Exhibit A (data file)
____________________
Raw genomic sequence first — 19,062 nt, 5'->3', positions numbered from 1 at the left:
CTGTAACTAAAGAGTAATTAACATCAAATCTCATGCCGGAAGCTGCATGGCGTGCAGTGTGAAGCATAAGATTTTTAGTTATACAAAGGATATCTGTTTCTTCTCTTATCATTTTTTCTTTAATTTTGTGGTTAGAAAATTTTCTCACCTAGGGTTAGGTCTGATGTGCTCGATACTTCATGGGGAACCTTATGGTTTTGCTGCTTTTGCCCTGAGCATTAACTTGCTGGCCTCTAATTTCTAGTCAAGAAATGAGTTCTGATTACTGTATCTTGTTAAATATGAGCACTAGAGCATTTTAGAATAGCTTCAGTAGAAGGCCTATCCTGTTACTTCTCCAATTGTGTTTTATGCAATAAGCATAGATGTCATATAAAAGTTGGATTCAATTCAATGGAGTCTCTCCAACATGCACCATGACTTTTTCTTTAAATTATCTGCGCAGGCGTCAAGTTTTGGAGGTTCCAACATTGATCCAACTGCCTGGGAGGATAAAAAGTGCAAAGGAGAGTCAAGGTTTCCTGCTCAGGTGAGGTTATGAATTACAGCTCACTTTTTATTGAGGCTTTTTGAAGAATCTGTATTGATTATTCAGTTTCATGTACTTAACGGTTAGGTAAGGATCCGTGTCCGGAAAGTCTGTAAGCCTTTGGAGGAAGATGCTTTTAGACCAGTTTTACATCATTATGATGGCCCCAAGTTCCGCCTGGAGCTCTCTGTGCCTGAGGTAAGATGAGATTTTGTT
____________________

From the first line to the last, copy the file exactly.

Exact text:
Raw genomic sequence first — 19,062 nt, 5'->3', positions numbered from 1 at the left:
CTGTAACTAAAGAGTAATTAACATCAAATCTCATGCCGGAAGCTGCATGGCGTGCAGTGTGAAGCATAAGATTTTTAGTTATACAAAGGATATCTGTTTCTTCTCTTATCATTTTTTCTTTAATTTTGTGGTTAGAAAATTTTCTCACCTAGGGTTAGGTCTGATGTGCTCGATACTTCATGGGGAACCTTATGGTTTTGCTGCTTTTGCCCTGAGCATTAACTTGCTGGCCTCTAATTTCTAGTCAAGAAATGAGTTCTGATTACTGTATCTTGTTAAATATGAGCACTAGAGCATTTTAGAATAGCTTCAGTAGAAGGCCTATCCTGTTACTTCTCCAATTGTGTTTTATGCAATAAGCATAGATGTCATATAAAAGTTGGATTCAATTCAATGGAGTCTCTCCAACATGCACCATGACTTTTTCTTTAAATTATCTGCGCAGGCGTCAAGTTTTGGAGGTTCCAACATTGATCCAACTGCCTGGGAGGATAAAAAGTGCAAAGGAGAGTCAAGGTTTCCTGCTCAGGTGAGGTTATGAATTACAGCTCACTTTTTATTGAGGCTTTTTGAAGAATCTGTATTGATTATTCAGTTTCATGTACTTAACGGTTAGGTAAGGATCCGTGTCCGGAAAGTCTGTAAGCCTTTGGAGGAAGATGCTTTTAGACCAGTTTTACATCATTATGATGGCCCCAAGTTCCGCCTGGAGCTCTCTGTGCCTGAGGTAAGATGAGATTTTGTT